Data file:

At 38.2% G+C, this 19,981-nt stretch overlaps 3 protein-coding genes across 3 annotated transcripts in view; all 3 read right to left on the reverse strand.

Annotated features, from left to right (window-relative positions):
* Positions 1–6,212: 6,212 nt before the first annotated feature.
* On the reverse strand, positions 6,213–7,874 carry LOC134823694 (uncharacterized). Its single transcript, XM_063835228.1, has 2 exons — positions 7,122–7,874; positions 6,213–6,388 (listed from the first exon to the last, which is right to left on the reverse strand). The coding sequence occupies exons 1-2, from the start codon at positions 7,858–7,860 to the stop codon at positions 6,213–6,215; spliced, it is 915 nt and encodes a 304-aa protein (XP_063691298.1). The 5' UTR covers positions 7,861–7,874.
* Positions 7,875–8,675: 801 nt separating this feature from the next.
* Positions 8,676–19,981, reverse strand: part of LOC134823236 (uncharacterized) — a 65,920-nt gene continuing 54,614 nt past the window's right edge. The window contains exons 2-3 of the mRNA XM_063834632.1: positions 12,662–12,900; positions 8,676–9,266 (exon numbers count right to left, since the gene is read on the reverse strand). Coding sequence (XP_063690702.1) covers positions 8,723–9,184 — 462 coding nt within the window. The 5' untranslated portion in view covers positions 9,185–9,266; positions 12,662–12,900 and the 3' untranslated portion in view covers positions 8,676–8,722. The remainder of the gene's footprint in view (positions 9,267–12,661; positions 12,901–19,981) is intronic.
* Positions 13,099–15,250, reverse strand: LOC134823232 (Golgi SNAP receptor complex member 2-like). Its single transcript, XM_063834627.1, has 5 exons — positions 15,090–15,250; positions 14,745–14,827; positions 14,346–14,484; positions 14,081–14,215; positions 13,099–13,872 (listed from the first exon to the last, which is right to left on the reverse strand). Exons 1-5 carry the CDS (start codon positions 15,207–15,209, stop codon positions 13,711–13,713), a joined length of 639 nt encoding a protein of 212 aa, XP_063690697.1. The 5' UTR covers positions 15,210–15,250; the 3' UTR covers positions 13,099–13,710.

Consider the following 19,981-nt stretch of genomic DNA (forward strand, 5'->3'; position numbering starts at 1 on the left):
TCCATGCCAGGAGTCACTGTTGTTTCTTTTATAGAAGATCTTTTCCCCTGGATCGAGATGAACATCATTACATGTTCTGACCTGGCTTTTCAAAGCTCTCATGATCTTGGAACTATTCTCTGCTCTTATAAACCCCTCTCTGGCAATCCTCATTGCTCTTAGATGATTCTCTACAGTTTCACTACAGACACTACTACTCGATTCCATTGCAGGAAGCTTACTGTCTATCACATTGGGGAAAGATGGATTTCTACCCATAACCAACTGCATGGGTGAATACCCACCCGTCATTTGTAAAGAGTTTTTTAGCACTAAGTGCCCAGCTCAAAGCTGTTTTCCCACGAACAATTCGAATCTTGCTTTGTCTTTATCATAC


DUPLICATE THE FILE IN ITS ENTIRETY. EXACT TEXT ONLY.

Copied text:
At 38.2% G+C, this 19,981-nt stretch overlaps 3 protein-coding genes across 3 annotated transcripts in view; all 3 read right to left on the reverse strand.

Annotated features, from left to right (window-relative positions):
* Positions 1–6,212: 6,212 nt before the first annotated feature.
* On the reverse strand, positions 6,213–7,874 carry LOC134823694 (uncharacterized). Its single transcript, XM_063835228.1, has 2 exons — positions 7,122–7,874; positions 6,213–6,388 (listed from the first exon to the last, which is right to left on the reverse strand). The coding sequence occupies exons 1-2, from the start codon at positions 7,858–7,860 to the stop codon at positions 6,213–6,215; spliced, it is 915 nt and encodes a 304-aa protein (XP_063691298.1). The 5' UTR covers positions 7,861–7,874.
* Positions 7,875–8,675: 801 nt separating this feature from the next.
* Positions 8,676–19,981, reverse strand: part of LOC134823236 (uncharacterized) — a 65,920-nt gene continuing 54,614 nt past the window's right edge. The window contains exons 2-3 of the mRNA XM_063834632.1: positions 12,662–12,900; positions 8,676–9,266 (exon numbers count right to left, since the gene is read on the reverse strand). Coding sequence (XP_063690702.1) covers positions 8,723–9,184 — 462 coding nt within the window. The 5' untranslated portion in view covers positions 9,185–9,266; positions 12,662–12,900 and the 3' untranslated portion in view covers positions 8,676–8,722. The remainder of the gene's footprint in view (positions 9,267–12,661; positions 12,901–19,981) is intronic.
* Positions 13,099–15,250, reverse strand: LOC134823232 (Golgi SNAP receptor complex member 2-like). Its single transcript, XM_063834627.1, has 5 exons — positions 15,090–15,250; positions 14,745–14,827; positions 14,346–14,484; positions 14,081–14,215; positions 13,099–13,872 (listed from the first exon to the last, which is right to left on the reverse strand). Exons 1-5 carry the CDS (start codon positions 15,207–15,209, stop codon positions 13,711–13,713), a joined length of 639 nt encoding a protein of 212 aa, XP_063690697.1. The 5' UTR covers positions 15,210–15,250; the 3' UTR covers positions 13,099–13,710.

Consider the following 19,981-nt stretch of genomic DNA (forward strand, 5'->3'; position numbering starts at 1 on the left):
TCCATGCCAGGAGTCACTGTTGTTTCTTTTATAGAAGATCTTTTCCCCTGGATCGAGATGAACATCATTACATGTTCTGACCTGGCTTTTCAAAGCTCTCATGATCTTGGAACTATTCTCTGCTCTTATAAACCCCTCTCTGGCAATCCTCATTGCTCTTAGATGATTCTCTACAGTTTCACTACAGACACTACTACTCGATTCCATTGCAGGAAGCTTACTGTCTATCACATTGGGGAAAGATGGATTTCTACCCATAACCAACTGCATGGGTGAATACCCACCCGTCATTTGTAAAGAGTTTTTTAGCACTAAGTGCCCAGCTCAAAGCTGTTTTCCCACGAACAATTCGAATCTTGCTTTGTCTTTATCATAC